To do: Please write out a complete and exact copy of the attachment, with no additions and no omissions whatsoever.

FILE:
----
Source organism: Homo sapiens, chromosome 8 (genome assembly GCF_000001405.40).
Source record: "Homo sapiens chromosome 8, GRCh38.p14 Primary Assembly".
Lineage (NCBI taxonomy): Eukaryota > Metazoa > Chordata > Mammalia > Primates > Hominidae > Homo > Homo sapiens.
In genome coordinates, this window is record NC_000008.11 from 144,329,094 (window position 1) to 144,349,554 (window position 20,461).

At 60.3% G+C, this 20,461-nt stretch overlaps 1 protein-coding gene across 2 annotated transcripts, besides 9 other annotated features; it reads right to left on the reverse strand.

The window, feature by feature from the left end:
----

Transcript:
Source organism: Homo sapiens, chromosome 8 (genome assembly GCF_000001405.40).
Source record: "Homo sapiens chromosome 8, GRCh38.p14 Primary Assembly".
Lineage (NCBI taxonomy): Eukaryota > Metazoa > Chordata > Mammalia > Primates > Hominidae > Homo > Homo sapiens.
In genome coordinates, this window is record NC_000008.11 from 144,329,094 (window position 1) to 144,349,554 (window position 20,461).

At 60.3% G+C, this 20,461-nt stretch overlaps 1 protein-coding gene across 2 annotated transcripts, besides 9 other annotated features; it reads right to left on the reverse strand.

The window, feature by feature from the left end: